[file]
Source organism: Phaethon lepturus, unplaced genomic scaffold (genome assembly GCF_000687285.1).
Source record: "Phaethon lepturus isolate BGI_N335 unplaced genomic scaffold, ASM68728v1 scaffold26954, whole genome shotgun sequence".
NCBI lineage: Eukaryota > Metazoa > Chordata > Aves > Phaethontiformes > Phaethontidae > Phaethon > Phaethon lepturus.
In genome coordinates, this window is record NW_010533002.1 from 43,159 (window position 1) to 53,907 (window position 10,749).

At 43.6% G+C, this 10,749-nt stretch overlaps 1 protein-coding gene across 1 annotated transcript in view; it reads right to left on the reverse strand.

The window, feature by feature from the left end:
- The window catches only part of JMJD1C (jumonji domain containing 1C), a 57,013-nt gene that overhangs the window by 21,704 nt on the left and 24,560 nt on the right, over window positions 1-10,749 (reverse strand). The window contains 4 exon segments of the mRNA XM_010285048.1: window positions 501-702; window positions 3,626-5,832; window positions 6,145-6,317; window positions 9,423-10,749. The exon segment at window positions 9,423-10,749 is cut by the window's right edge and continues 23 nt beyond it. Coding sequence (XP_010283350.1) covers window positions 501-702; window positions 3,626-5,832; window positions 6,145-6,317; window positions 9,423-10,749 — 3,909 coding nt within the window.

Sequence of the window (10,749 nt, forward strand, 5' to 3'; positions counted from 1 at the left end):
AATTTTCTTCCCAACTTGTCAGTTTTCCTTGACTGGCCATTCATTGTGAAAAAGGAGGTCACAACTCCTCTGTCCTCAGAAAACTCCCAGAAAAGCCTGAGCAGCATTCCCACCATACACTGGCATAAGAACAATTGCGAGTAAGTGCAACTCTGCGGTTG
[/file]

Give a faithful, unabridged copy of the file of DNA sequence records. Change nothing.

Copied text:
Source organism: Phaethon lepturus, unplaced genomic scaffold (genome assembly GCF_000687285.1).
Source record: "Phaethon lepturus isolate BGI_N335 unplaced genomic scaffold, ASM68728v1 scaffold26954, whole genome shotgun sequence".
NCBI lineage: Eukaryota > Metazoa > Chordata > Aves > Phaethontiformes > Phaethontidae > Phaethon > Phaethon lepturus.
In genome coordinates, this window is record NW_010533002.1 from 43,159 (window position 1) to 53,907 (window position 10,749).

At 43.6% G+C, this 10,749-nt stretch overlaps 1 protein-coding gene across 1 annotated transcript in view; it reads right to left on the reverse strand.

The window, feature by feature from the left end:
- The window catches only part of JMJD1C (jumonji domain containing 1C), a 57,013-nt gene that overhangs the window by 21,704 nt on the left and 24,560 nt on the right, over window positions 1-10,749 (reverse strand). The window contains 4 exon segments of the mRNA XM_010285048.1: window positions 501-702; window positions 3,626-5,832; window positions 6,145-6,317; window positions 9,423-10,749. The exon segment at window positions 9,423-10,749 is cut by the window's right edge and continues 23 nt beyond it. Coding sequence (XP_010283350.1) covers window positions 501-702; window positions 3,626-5,832; window positions 6,145-6,317; window positions 9,423-10,749 — 3,909 coding nt within the window.

Sequence of the window (10,749 nt, forward strand, 5' to 3'; positions counted from 1 at the left end):
AATTTTCTTCCCAACTTGTCAGTTTTCCTTGACTGGCCATTCATTGTGAAAAAGGAGGTCACAACTCCTCTGTCCTCAGAAAACTCCCAGAAAAGCCTGAGCAGCATTCCCACCATACACTGGCATAAGAACAATTGCGAGTAAGTGCAACTCTGCGGTTG